Similarly, the Genesis account reminds us that in God’s perfect plan, God intended to “partner” with humanity — to take God’s perfectly resourced creation and to cause it to flourish. The Garden of Eden as originally created was never God’s intended “end-game.” It was always intended to be the starting point. Through the work of men and women, the fields were to flourish and yield their fruit.
This, too, points to business. Of all the institutions in society, only business actually creates economic value. All other institutions — e.g., governments, churches, universities — draw down on the economic value created by business. Whether this takes the form of taxes, tithes, or tuition, in an economic sense, all other institutions are dependent on the capacity of business to make more from less.
A decade after we started our discussion, here is where we have arrived. We believe that from God’s perspective, business exists to serve the community in two key respects: First, business serves by creating economic value in the form of products and services that enable the community to flourish. Second, business serves by providing opportunities for individuals to express aspects of their God-given identities in meaningful and creative work.
But what about profit? Don’t the faculty of SBE care about returns on investment? Of course we do. A great deal of our program focuses on issues of efficiency, cost of capital, and other factors that influence levels of profitability. But here is the difference: We don’t teach profit as the end of a business. It is the means. The purpose of business is to serve. Profit is the means that enables the business to attract the capital that it needs in order for it to pursue its first-order purpose.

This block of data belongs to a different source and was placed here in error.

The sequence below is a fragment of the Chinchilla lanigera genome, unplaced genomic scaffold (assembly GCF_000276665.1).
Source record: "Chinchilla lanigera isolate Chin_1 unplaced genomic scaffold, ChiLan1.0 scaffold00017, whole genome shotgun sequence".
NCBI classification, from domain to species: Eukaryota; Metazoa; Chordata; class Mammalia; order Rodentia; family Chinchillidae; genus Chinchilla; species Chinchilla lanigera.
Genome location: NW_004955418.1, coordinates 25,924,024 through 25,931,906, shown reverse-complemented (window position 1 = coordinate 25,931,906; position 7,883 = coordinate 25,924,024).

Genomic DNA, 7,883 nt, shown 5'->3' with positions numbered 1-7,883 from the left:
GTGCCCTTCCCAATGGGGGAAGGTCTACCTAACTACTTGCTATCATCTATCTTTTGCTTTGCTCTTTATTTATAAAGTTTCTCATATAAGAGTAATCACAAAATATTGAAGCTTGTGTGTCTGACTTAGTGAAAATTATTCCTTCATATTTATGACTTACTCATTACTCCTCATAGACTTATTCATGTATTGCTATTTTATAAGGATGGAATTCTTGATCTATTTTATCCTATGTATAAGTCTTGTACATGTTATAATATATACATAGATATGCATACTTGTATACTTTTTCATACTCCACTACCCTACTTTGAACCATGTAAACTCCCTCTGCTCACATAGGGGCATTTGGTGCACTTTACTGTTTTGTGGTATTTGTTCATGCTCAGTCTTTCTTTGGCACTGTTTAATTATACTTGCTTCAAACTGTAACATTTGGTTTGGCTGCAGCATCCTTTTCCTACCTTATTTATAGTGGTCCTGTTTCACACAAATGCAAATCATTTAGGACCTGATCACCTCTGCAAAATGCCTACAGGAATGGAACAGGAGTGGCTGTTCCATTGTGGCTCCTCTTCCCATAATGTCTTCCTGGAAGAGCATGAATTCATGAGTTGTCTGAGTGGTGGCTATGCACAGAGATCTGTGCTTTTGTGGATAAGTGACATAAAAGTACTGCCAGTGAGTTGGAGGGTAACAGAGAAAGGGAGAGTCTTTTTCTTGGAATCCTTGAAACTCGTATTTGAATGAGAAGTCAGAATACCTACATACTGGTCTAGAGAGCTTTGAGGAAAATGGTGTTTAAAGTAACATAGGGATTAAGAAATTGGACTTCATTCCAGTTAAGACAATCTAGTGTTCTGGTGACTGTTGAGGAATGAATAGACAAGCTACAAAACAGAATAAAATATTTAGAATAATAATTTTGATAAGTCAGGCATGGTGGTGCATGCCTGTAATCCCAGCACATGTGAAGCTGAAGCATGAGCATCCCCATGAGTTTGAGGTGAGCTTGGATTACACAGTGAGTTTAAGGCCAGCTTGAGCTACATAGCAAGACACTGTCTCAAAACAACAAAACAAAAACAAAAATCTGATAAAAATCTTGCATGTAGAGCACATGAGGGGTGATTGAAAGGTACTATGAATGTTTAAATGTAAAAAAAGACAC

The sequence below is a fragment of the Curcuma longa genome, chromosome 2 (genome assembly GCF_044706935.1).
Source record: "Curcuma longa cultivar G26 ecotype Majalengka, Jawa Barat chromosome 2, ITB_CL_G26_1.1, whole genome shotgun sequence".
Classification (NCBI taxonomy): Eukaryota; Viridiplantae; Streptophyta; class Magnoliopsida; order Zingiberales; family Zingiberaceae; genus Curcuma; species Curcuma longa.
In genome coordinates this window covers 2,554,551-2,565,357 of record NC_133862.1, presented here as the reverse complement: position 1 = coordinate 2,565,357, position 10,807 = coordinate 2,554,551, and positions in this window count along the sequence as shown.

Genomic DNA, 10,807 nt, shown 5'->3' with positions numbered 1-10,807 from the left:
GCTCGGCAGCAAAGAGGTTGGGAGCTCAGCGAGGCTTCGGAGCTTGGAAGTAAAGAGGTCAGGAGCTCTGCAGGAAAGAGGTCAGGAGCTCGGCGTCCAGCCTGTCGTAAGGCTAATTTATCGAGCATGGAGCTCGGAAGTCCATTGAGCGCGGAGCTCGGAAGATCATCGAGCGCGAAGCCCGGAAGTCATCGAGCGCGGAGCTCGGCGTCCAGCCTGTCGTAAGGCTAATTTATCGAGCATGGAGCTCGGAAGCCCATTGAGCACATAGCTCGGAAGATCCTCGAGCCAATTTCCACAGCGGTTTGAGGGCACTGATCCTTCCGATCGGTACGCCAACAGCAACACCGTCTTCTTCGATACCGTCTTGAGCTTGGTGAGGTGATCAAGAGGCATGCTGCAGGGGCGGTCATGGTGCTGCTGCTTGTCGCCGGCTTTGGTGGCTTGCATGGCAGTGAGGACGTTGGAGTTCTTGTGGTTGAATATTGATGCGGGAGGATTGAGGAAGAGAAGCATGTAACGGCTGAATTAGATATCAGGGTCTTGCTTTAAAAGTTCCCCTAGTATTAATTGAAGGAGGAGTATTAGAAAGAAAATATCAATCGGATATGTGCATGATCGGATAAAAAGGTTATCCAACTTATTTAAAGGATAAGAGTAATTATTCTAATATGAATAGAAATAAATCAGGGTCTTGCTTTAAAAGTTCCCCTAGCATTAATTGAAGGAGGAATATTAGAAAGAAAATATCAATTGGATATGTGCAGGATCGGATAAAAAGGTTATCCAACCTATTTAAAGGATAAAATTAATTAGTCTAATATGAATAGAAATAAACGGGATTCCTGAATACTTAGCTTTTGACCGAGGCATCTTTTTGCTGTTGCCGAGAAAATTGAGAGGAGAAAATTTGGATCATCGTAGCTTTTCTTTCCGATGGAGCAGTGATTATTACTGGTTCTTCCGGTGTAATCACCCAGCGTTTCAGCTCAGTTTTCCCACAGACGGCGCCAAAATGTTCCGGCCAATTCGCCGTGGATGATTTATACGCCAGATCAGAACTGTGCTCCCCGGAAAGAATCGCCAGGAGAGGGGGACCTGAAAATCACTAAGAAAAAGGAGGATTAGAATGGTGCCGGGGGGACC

Profit is also a constraint. Investors are entitled to a reasonable, risk-adjusted rate of return on their invested capital. Some options that might be service-focused are not within the range of options available to the manager, because they cannot be profitably pursued.
Consider the analogy of blood in the body. Unless blood is circulating in my body, we don't need to talk a lot about my purpose. I’m dead. And, unless profit is circulating inside a business, we don't need to talk about the purpose of that business. It is bankrupt. But which of us gets up in the morning intending to live for the purpose of circulating blood? Blood and profit are absolutely necessary. They just aren’t the purpose.
Under the conventional model, the business leader asks which of the available options on a risk-adjusted basis will maximize ROI. Under our approach, the business leader first asks, “Given the core competencies of my organization and the assets under my control, which of the options will best enable us to profitably serve my community?” These are different questions. Over time, they will produce different answers and lead to different outcomes.
Jeff Van Duzer is a professor of business law and ethics and dean of the School of Business and Economics at SPU. He is the author of Why Business Matters to God (IVP Academic, 2010). The book is “a huge contribution to the emerging discussion about what it means to follow Christ in the business world of the twenty-first century,” says William Messenger, executive editor of the Theology of Work Project.